Sup. Farrell Attempts to Block Tenant-Backed OMI Measure

For Immediate Release: June 12, 2017


Housing advocates, tenants, supervisors prepare for a showdown after Supervisor tries to fast-track Apartment Association-backed proposal


When: Monday, June 12, 2017
Where: Front steps of SF City Hall – Polk Street side
Who:     Supervisors Jane Kim and Aaron Peskin; tenants, housing advocates, grassroots organizers, eviction defense lawyers
Why:     Sups. Peskin and Kim propose legislation that would tighten loopholes and abuse of Owner Move-in and Relative Move-in laws, while Supervisor Farrell refuses to let it be heard in committee.
When     Noon-1PM  Steps of City Hall
2PM – Land Use Committee hearing, #250


SAN FRANCISCO— In a surprise move, Supervisor Mark Farrell, chair of the Land Use Committee, is delaying consideration of Supervisors Aaron Peskin & Jane Kim’s proposed Eviction Protection legislation and is instead fast-tracking his own weaker ordinance supported by the Apartment Association and opposed by every authentic tenant rights organization in the city. Tenant organizations will be denouncing this move at a press conference on Monday in front of SF City Hall.

Owner Move-In Evictions Explained 
Under San Francisco law, landlords can legally evict tenants if they wish to move in themselves. However, as reported by NBC Bay Area, and corroborated by tenants rights organizations, a significant percentage of these evictions are fraudulent: the owner never moves, in and instead uses these evictions as means to remove the unit from rent control status.

Tenant advocates report that landlord speculators are using loopholes in the law to skirt around eviction protections to strong-arm tenants out of rent-controlled properties and bring in tenants willing to pay double, triple and even four times the original rent.

The six-month investigation by Bay Area NBC found that in the past 10 years, not a single landlord has been prosecuted for a fraudulent owner move-in eviction.

A new map by the SF Anti-Eviction Project bears out numbers that show the surge of OMIs and RMIs.

“Numerous serial evictors are using OMIs as one of several tactics in their portfolios. We have found there are many cases in which these have transpired illegally but have not faced real enforcement,” says Erin McElroy, co-founder of the the Anti-Eviction Mapping Project — a series of data that maps evictions in SF and Oakland.

McElroy adds, “As Rent Board data shows, OMIs have been on the upswing since 2013. And numbers don’t lie —, 2015 and 2016 have seen more OMIs than any other years over the last decade. The Excelsior, Mission and Sunset districts have been most impacted recently, (zip codes 94110, 94122, and 94112) but as the map shows, these evictions have taken place all over the city.

Additionally, according to the Housing Balance report, District 8 has seen the largest number of rental housing units lost to OMI evictions overall in the last ten years.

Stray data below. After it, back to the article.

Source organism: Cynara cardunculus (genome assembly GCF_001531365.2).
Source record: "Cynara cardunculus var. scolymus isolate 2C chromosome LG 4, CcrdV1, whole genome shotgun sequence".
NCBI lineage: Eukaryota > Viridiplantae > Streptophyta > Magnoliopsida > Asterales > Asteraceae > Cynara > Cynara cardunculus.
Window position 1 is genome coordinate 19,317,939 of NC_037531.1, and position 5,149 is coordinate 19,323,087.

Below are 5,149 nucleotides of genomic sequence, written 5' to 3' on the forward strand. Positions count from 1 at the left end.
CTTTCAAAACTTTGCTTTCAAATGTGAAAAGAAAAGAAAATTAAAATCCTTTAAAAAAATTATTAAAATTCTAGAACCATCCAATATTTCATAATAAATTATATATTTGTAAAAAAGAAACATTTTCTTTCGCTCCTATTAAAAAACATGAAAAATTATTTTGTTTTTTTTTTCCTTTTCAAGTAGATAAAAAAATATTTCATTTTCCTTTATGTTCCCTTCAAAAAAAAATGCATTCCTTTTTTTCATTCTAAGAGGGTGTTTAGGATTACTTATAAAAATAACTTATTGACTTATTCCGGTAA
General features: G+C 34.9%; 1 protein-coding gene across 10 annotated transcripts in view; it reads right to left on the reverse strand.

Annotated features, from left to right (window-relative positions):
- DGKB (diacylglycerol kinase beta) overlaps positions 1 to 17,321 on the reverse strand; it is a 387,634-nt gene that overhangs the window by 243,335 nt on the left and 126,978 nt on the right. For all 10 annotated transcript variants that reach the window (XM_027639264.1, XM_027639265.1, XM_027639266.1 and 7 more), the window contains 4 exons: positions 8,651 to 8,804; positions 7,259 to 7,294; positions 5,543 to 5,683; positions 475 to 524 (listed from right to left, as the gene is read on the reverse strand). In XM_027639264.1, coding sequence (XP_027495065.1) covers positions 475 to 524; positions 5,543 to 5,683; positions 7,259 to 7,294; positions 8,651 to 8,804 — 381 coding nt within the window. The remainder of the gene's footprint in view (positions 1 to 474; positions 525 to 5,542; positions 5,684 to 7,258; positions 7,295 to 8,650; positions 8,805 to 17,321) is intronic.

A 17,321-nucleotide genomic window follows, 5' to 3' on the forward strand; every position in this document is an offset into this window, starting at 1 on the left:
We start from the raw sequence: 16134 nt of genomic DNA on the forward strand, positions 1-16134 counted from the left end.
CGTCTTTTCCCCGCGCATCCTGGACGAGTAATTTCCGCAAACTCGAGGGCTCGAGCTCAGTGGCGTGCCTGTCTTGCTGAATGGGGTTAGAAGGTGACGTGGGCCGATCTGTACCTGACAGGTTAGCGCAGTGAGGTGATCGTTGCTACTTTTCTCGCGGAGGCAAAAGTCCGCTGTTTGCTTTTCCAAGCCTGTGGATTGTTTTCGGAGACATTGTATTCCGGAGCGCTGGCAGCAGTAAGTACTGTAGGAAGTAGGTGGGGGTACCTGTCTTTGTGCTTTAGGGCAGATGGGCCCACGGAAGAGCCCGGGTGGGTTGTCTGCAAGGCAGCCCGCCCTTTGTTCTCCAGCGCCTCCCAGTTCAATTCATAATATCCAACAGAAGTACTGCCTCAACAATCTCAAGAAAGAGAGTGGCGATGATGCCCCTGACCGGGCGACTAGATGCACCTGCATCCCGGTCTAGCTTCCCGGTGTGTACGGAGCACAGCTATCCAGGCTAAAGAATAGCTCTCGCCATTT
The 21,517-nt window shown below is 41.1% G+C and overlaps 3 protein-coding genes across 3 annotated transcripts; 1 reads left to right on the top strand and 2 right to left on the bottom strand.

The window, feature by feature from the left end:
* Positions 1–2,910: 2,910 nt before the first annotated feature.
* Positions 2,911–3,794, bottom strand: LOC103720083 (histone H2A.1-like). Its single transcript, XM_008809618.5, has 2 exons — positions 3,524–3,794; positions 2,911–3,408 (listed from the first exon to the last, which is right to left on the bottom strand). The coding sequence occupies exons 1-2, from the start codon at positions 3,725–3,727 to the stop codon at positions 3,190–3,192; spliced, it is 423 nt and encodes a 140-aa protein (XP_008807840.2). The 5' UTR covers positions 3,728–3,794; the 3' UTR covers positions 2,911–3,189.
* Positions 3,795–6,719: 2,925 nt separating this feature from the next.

Meanwhile at a April 28th hearing by Supervisor Kim, city departments including the Rent Board, the City Attorney’s office and the District Attorney’s office agreed they do virtually no investigation or enforcement of these fraudulent OMIs.

Dueling Legislation Introduced
Supervisor Farrell proposed legislation that was billed as targeting OMI fraud but is seen as ineffective.

Meanwhile, Supervisors Aaron Peskin and Jane Kim sponsored legislation that was carefully crafted to close loopholes in the law based on recommendations and research with the Tenants Union, the Rent Board, eviction defense lawyers, affirmative case lawyers, the and Anti-Displacement Coalition member organizations.

Unlike the Farrell proposal, the Peskin proposal would :

●    Allow tenants and the Rent Board to better track OMI evictions
●    Allow tenants to keep their right to move back in at a controlled rent should the landlord move out, or change their plans.
●    Provide for penalties and stronger enforcement if the landlord fails to reside in the unit for 36 continuous months or overcharges rent.

Showdown at City Hall
The authors of the Tenant-backed legislation requested to hear the bill at the Land Use committee on June 12. However, Farrell, who is the head of the committee, failed to calendar the tenant proposal, and instead, scheduled his own legislation to be voted on at the Full board the next day, June 13.

“We were initially hopeful when Supervisor Farrell decided to champion this issue, and tried to work with him,” says Deepa Varma, executive director of the San Francisco Tenants Union. “But this dialogue didn’t happen. He did not even calendar the legislation that advocates helped to develop.It makes us wonder if he is more concerned with politics than stopping evictions” adds Varma.

In a letter to the Mayor and Supervisors, tenant advocates state: “While (Farrell’s) looks good on paper, it fails to include any of our recommendations in the language we need to make them effective.“

“We are hopeful that the Peskin/Kim legislation will move forward, that supervisors won’t be fooled into supporting a weaker proposal than we need,” states Cynthia Fong, Richmond District Community Organizer/Housing Rights Committee of San Francisco. “None of the provisions the advocates suggested cause a burden for those landlords — who legitimately intend to move into a unit, but they will make it much more difficult for those landlords who wish to evade the law.”  She added, “Any legislation that does not include these recommendations will not stop these evictions, as well-intentioned as it may be.”